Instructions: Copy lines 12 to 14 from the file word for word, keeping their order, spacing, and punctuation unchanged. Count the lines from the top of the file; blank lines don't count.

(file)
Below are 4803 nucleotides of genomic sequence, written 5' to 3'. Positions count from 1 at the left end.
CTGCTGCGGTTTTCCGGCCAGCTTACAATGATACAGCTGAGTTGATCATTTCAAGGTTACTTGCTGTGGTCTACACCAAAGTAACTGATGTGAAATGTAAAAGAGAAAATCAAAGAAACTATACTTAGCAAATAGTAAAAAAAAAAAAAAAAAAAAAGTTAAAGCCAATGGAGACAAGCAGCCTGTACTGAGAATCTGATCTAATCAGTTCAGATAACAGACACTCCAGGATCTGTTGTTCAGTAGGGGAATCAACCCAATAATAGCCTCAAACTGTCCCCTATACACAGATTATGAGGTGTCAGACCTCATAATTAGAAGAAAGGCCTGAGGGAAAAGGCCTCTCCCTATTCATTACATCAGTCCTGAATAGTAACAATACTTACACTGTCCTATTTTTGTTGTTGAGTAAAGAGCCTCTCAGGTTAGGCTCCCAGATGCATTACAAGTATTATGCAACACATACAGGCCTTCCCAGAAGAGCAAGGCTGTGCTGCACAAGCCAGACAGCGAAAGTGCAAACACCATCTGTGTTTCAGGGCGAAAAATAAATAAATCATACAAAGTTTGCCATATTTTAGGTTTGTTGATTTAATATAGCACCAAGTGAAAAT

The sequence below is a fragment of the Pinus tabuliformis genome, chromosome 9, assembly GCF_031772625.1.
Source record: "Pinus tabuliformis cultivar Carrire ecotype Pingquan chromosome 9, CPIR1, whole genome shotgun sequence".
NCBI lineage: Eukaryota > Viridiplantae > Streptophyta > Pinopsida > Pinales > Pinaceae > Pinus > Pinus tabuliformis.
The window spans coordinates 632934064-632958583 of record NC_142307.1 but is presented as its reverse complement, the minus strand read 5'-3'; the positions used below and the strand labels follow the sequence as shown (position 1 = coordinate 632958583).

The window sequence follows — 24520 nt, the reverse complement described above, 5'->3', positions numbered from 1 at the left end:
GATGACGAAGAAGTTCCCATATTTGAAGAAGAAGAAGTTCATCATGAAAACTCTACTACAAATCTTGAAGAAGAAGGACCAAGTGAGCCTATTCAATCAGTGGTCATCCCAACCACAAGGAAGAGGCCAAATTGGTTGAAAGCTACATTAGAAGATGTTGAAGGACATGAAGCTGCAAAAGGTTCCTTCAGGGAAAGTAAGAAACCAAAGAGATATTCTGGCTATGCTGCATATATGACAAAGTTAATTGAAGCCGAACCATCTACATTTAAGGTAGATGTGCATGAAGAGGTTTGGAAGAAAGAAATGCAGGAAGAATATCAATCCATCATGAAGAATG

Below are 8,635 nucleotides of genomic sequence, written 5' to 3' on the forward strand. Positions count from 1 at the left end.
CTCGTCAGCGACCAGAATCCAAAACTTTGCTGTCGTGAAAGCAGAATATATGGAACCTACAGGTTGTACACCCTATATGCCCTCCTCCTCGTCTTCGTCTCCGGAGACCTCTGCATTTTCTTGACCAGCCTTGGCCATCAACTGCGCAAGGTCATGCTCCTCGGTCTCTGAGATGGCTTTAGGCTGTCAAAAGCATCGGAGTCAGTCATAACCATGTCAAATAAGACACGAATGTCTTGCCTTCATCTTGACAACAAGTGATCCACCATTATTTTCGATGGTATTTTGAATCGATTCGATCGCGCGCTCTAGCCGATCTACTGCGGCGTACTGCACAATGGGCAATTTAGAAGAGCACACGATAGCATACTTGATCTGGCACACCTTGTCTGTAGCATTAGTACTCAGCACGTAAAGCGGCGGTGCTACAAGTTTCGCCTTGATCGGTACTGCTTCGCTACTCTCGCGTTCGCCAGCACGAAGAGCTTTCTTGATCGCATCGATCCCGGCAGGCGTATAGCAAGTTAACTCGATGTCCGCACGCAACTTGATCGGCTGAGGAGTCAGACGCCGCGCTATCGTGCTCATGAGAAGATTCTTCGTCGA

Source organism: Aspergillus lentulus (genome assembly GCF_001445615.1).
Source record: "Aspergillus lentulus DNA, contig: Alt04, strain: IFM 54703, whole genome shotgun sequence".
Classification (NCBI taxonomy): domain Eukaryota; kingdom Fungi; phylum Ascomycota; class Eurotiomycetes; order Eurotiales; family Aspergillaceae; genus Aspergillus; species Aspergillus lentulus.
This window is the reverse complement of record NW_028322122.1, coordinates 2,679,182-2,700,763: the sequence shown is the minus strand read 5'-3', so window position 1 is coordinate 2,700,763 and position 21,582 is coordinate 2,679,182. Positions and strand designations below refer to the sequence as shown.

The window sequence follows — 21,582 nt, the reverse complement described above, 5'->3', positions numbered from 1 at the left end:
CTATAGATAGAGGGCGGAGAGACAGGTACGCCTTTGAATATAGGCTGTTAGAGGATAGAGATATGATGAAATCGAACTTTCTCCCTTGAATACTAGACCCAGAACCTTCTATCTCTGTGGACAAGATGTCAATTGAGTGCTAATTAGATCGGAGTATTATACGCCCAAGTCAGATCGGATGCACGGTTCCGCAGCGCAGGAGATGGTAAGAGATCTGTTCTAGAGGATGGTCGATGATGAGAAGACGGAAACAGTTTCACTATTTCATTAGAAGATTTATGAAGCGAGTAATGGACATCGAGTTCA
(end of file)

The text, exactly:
Source record: "Aspergillus lentulus DNA, contig: Alt04, strain: IFM 54703, whole genome shotgun sequence".
Classification (NCBI taxonomy): domain Eukaryota; kingdom Fungi; phylum Ascomycota; class Eurotiomycetes; order Eurotiales; family Aspergillaceae; genus Aspergillus; species Aspergillus lentulus.
This window is the reverse complement of record NW_028322122.1, coordinates 2,679,182-2,700,763: the sequence shown is the minus strand read 5'-3', so window position 1 is coordinate 2,700,763 and position 21,582 is coordinate 2,679,182. Positions and strand designations below refer to the sequence as shown.